Certification and licensing are issues for virtually any profession; but because place management tends to be a “horizontal” field as opposed to a “vertical” field (it requires practitioners to know a little about a lot of things rather than a lot about a few things); it is more difficult, perhaps, to determine who gets to hang out his or her shingle as a certified professional.

Once a professional place manager is working, with or without certification, how does one measure success? Darren Lee-Ross uses SERVQUAL as a means of measuring the performance of the place. While this offers some promise in terms of a shopping mall, how applicable is it to downtown locations? Downtown and town center managers must also be leaders, and in many cities leadership is at least as important as management. Tasks like building consensus among disparate stakeholders, influencing public policy decisions, and developing visionary plans are not something the SERVQUAL methodology seems capable of measuring – at least, not in the short- to mid-term. Nevertheless, from an IDA perspective, there is much that is useful in studying how shopping centers and, for that matter, new cities like Dubai are managed, marketed, and maintained.

Clearly, the issue of creating and communicating a brand directly affects the success of any place. Can cities like Syracuse, Liverpool, Auckland or Turin learn anything from Dubai? What does it mean to have such an extraordinary vision and the means to build that vision? Melodena Stephens Balakrishnan provides an insightful and useful examination of the relationship between tourism and destination branding. But tourism is only one facet of this almost mythical Middle Eastern metropolis. The same branding principles apply, and can be used, by place managers in cities throughout the globe, and they ignore these principles at their own peril.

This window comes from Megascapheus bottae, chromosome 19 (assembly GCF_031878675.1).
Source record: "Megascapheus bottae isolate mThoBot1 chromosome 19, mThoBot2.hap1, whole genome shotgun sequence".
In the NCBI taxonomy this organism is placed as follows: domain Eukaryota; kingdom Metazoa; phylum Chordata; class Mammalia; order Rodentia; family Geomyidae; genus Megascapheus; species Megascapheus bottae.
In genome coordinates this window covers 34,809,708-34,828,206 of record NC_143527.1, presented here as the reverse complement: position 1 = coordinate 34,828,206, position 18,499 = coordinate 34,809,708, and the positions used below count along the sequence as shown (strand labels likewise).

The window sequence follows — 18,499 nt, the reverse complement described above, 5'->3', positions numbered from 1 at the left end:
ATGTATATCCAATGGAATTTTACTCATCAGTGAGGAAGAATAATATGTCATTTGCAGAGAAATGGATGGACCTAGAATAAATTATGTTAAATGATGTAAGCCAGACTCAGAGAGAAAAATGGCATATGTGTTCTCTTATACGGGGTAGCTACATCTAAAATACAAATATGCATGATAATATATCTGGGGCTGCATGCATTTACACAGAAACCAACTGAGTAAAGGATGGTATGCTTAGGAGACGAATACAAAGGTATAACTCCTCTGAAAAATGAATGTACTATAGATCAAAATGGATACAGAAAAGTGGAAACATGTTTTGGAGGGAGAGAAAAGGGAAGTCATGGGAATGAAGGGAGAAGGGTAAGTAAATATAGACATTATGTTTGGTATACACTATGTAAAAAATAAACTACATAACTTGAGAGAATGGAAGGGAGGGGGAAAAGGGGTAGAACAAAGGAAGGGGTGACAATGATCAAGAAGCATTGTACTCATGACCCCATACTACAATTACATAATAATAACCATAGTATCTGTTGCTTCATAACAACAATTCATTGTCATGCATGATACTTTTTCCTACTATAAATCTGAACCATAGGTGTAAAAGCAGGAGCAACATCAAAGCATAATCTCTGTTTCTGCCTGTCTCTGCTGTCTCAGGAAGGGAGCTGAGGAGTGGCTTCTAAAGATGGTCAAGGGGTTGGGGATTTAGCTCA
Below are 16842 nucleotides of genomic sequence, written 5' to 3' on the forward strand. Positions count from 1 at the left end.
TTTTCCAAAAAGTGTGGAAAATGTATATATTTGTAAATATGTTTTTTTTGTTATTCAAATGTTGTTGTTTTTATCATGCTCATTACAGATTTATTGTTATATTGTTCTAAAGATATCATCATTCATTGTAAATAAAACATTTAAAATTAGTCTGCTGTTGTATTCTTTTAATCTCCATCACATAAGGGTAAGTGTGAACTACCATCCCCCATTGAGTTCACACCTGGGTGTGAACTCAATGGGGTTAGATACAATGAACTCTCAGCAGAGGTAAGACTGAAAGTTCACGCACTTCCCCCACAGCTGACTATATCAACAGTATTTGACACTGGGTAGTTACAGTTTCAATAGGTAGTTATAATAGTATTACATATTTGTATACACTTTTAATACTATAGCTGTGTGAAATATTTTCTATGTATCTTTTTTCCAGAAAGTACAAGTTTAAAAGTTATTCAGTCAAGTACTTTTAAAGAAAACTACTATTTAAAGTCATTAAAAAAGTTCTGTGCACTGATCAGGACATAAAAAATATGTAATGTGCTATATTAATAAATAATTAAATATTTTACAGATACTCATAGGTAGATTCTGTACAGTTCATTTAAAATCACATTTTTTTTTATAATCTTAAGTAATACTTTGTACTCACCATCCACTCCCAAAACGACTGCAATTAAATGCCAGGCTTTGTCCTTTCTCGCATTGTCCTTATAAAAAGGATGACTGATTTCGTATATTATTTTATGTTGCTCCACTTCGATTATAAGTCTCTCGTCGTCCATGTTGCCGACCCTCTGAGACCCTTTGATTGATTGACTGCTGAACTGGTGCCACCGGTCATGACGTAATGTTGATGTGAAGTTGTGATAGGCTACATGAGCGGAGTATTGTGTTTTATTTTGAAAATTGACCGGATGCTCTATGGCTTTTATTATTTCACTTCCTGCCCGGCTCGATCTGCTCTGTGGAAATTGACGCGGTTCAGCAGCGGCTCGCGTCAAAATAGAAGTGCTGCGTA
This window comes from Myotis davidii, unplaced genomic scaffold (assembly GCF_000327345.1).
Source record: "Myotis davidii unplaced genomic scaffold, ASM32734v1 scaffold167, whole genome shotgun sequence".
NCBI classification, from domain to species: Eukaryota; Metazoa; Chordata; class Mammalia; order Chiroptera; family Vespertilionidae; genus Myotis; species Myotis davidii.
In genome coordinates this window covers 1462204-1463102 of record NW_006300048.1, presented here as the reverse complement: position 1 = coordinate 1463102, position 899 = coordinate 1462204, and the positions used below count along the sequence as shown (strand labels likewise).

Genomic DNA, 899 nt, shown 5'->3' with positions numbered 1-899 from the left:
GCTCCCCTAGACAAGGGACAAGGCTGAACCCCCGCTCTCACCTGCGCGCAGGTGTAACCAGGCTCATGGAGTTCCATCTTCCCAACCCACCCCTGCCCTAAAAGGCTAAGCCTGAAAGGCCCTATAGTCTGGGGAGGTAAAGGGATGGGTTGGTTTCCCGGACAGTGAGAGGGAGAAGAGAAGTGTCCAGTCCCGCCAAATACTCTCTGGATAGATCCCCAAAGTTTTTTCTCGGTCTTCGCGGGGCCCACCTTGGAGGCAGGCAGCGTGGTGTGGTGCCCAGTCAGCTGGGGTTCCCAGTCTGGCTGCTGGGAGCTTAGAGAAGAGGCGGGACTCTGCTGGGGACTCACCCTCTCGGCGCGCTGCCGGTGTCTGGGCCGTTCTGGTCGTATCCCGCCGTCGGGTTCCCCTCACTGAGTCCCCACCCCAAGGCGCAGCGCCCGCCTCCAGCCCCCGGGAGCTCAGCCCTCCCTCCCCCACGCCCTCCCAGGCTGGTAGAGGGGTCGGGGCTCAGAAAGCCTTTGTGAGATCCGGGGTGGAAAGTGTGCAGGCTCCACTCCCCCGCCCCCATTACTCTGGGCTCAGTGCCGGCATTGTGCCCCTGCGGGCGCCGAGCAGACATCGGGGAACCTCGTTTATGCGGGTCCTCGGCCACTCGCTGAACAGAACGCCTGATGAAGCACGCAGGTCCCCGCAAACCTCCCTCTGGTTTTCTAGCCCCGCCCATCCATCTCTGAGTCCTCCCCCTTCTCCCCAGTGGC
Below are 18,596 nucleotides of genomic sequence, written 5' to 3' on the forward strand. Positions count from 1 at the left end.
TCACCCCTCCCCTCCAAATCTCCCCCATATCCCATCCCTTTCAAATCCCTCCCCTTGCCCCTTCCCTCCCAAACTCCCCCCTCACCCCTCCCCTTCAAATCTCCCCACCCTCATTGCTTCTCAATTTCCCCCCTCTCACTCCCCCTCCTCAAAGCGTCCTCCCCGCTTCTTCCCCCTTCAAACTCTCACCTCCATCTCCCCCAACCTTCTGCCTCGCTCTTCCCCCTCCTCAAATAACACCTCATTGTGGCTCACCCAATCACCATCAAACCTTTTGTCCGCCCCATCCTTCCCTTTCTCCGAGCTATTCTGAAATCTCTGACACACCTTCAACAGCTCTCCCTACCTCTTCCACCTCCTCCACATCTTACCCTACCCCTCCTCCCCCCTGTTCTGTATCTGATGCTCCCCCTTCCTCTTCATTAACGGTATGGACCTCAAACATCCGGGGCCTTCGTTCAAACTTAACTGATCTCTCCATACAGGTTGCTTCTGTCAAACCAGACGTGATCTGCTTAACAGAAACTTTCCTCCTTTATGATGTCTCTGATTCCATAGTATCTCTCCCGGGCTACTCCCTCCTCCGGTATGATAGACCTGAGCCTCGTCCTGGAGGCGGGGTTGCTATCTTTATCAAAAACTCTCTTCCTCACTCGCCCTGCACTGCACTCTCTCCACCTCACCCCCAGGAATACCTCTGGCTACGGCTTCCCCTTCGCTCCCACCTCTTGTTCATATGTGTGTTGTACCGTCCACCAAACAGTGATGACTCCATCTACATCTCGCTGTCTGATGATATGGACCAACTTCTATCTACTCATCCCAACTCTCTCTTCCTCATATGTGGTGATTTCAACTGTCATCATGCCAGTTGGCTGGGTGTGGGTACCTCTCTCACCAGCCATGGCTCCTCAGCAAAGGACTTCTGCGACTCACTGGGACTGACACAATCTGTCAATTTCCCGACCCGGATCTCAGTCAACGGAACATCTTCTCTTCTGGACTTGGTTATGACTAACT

I could not help enjoying the article on Novi Ligure and its town center management scheme. Thanks to a grant from the US Government and the Smithsonian Institution, I led a team of downtown managers to this town and three others, in order to help them prepare for the 2006 Winter Olympics. There is much to learn from even small towns.

James Yanchula’s essay on “Finding one’s place in the place management spectrum” is especially readable and useful for any place manager. His differentiation between management and development organizations really addresses, thought not quite so explicitly, the issue of leadership. At the top of his place management spectrum pyramid is a band he calls advocacy, and here is where leadership truly resides. It is at this level that downtown managers can truly influence not just what is, but what might be.

Perhaps, the enduring value of this new journal is that it should serve a constant reminder of what might be, as well as a place to learn about what is. Too often, professional journals become lost in the much dreaded “paralysis by analysis.” This journal offers hope to a new profession, because there is still so much to learn. The challenge for the journal’s editors will be to keep peering around the corner, shedding light in dark places, and challenging both scholars and practitioners to look for wisdom as well as knowledge.

David M. Feehan

President, International Downtown Association, Washington, DC, USA